Discovering Place Monique-Mercure
For many cities around the world, urban design has become the new mantra. Montreal, UNESCO City of Design, is fast becoming a leader in terms of prioritizing pedestrian activity over vehicular traffic. The city, which has spent a number of years revitalizing its urban infrastructures, is taking every opportunity to transform its neighbourhoods, widening its sidewalks and turning street intersections into small gathering spaces or mini-gardens.
One of its most recent interventions, Place Monique-Mercure, is a vibrant example of this new urban trend. The firm responsible for this recent project is Civiliti, known for its numerous urban design and landscape architecture projects that have had a profound impact on the fabric of Montreal over the last two decades.
The program called for a small urban oasis with seating, lighting, and scenic components. The site is a widened sidewalk located just outside a historic Art Deco theatre in the lively Outremont district.
Removing a few parking spaces along the street allowed the designers to provide neighbours and passersby with a place to sit, chat, and enjoy the street life. Free space around the bench units can also accommodate impromptu theatrical events.
Named after Monique Mercure (1930-2020), one of Quebec’s most celebrated actresses, the concept was inspired by the Art Deco style which characterizes the adjacent 1929 Outremont Theatre. This historic reference is perhaps best understood when looking at the project’s three lightboxes. The floral pattern reproduced on the sides and top of these lantern-like objects is a reinterpretation of a wall motif found above the auditorium’s decorative pilasters. Artist Emmanuel Biffa had designed these, as he collaborated with architect René Charbonneau on the 1929 theatre.
The designers were faced with various functional and technical challenges as they tackled the project. Among other constraints, they had to make sure that service trucks would be able to access four manholes connected to an underground electrical vault. Mobility issues and snow removal requirements had to be taken into consideration as well.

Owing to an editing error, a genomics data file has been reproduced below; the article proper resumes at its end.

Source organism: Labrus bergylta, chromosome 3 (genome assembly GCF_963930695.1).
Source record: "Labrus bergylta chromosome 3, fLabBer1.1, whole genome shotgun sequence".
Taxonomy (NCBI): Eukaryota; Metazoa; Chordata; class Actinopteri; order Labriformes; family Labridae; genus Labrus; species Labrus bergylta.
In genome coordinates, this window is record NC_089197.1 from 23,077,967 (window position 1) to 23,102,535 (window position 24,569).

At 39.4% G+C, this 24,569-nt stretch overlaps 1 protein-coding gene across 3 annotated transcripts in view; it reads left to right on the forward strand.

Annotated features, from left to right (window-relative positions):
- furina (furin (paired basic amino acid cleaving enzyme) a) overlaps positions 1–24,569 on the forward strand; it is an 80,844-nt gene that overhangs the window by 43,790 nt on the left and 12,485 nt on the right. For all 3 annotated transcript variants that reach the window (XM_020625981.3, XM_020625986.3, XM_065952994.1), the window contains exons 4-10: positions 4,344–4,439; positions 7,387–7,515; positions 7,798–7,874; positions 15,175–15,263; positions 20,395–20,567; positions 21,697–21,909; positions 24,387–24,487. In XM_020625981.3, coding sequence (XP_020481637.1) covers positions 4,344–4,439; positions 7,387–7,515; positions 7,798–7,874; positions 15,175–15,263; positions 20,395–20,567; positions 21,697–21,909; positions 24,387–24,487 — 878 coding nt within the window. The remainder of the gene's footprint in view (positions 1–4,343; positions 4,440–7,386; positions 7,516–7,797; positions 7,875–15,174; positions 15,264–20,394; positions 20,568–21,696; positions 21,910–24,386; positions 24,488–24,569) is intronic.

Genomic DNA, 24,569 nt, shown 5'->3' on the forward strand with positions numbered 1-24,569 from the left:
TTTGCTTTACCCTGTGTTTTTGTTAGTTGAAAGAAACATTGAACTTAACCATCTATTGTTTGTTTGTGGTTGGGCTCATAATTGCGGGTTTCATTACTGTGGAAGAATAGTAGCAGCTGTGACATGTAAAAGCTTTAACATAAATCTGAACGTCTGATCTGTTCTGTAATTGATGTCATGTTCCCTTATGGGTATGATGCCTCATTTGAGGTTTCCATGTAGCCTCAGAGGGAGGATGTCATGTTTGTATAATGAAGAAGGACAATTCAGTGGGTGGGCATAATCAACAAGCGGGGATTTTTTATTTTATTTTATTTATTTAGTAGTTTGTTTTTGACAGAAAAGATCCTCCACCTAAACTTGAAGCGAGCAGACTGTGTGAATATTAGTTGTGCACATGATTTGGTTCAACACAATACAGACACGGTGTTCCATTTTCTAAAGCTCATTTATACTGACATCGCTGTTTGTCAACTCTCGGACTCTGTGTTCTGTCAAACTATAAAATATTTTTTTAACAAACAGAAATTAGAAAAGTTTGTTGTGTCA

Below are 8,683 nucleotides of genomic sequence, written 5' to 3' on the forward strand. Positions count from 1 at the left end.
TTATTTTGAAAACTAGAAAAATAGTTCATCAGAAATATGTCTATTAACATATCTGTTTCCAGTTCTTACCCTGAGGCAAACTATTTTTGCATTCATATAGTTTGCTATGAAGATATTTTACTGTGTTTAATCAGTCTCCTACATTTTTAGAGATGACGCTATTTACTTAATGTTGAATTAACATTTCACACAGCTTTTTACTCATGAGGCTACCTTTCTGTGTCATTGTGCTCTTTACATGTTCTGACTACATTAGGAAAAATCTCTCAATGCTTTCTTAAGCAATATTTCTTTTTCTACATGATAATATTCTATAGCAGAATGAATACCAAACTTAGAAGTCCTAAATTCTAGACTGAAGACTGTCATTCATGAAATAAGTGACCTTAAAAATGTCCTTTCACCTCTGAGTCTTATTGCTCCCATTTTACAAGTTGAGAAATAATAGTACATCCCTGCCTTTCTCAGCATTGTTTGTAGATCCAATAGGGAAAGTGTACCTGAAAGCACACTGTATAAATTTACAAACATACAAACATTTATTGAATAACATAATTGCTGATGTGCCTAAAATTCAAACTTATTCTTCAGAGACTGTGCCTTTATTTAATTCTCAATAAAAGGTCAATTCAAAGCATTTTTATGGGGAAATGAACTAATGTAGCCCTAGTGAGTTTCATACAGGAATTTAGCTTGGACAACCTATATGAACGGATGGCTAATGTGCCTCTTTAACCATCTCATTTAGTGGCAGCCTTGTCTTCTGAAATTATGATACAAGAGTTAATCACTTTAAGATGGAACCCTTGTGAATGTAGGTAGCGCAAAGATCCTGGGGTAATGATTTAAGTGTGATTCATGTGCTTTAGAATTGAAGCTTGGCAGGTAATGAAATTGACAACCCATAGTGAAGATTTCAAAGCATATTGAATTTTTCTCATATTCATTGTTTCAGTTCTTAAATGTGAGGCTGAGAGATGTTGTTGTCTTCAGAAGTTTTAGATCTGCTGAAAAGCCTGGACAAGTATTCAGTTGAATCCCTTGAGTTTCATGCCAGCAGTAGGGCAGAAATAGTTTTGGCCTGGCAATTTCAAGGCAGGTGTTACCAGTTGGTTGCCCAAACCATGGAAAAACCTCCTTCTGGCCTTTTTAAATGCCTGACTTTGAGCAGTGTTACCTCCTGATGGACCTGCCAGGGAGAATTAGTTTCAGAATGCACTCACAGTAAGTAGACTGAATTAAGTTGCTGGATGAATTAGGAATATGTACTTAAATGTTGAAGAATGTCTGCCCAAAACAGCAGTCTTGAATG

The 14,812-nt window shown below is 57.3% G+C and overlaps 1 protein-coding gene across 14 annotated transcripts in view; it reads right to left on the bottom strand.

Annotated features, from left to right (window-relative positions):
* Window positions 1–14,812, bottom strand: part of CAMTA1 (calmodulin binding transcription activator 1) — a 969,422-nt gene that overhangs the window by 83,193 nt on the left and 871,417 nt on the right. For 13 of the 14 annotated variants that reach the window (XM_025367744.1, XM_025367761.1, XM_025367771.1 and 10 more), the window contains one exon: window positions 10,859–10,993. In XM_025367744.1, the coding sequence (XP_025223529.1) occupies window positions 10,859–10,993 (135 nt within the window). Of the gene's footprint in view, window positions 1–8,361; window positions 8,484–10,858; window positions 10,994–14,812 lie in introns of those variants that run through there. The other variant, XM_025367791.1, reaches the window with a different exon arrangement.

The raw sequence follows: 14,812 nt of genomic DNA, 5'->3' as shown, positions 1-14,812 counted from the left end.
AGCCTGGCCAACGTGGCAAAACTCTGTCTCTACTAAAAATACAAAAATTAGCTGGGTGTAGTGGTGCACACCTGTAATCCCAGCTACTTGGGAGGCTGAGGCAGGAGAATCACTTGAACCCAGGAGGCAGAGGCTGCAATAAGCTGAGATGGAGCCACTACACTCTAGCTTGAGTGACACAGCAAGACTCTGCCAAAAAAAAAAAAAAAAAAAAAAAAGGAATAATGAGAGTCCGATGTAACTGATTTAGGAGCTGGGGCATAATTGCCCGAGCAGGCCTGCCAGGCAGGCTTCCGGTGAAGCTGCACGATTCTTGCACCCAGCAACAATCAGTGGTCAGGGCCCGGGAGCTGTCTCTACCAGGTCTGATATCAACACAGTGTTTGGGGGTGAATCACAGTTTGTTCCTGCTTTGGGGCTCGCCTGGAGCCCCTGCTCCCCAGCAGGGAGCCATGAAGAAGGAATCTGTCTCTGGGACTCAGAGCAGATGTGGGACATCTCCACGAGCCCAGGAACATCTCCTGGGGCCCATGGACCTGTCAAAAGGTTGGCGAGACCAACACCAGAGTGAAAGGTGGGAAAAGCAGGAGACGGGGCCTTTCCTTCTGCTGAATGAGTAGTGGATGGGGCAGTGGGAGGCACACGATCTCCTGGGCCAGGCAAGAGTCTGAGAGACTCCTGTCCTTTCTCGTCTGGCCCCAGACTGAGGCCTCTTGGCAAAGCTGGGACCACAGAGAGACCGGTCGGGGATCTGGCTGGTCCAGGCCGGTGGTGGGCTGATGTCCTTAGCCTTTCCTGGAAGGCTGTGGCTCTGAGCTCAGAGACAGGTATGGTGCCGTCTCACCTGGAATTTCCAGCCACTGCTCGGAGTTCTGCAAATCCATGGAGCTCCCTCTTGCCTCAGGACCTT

Easy access to a small promotional window located near the theatre’s main entrance had to be provided. And a final constraint, related to fire exit regulations, required the area immediately in front of the theatre’s lateral doors to be kept free of any obstacles.
The concept was developed with the intention of providing an outdoor living space amenable to neighbours, theatregoers, and passersby. It also emerged from a wish to hold spontaneous theatrical events, thus enabling the Outremont Theatre to engage directly with the public. The result was a plan with a unique architectural rhythm.
A long, winding granite ribbon weaves around the site, providing multiple seating arrangements for families, couples, or the solitary flaneur. It culminates in a small pyramid-like volume at the intersection of lively Bernard Street, and the more residential Champagneur Street. Three lightboxes act as lanterns to punctuate the public space and provide it with a warm glow at night.
The pyramid offers an obvious platform for dance or acrobatics performances, whereas the rectangular layout in front of the theatre’s side doors can easily be converted into a small stage.
The Art-Deco theatre was an inspiration for the designers as they chose the materials for Place Monique-Mercure. A rich, brown granite, quarried from Quebec mountains, was used for the site’s long bench. Douglas fir was selected for the seating areas, matching the colour of the theatre’s doors.
The outer layer of the lightboxes (18 x 18 x 24 in) is made of laser-cut stainless-steel plates, with an interior plexiglass layer acting as a diffuser to soften the glow of small LED projectors. Brushed steel was also used for the decorative bands inserted in the stone and in the pavement, giving reference to a typical Art Deco geometrical line motif.
National Urban Design Award
Place Monique-Mercure received a Mention (Urban Fragments category) in the 2022 edition of the National Urban Design Awards. Organized jointly by the Royal Architectural Institute of Canada (RAIC), the Canadian Institute of Planners (CIP), and the Canadian Society of Landscape Architects (CSLA), this biannual award program is one of the top distinctions in Canada.
As commented by the jury, “The strong and clear ode to Art Deco is highly appropriate for this urban space in front of the Outremont Theatre. The careful and deliberate design, materials, theme, and patterns create a pleasing outdoor ‘theatre’ where real-life plays out in real-time.”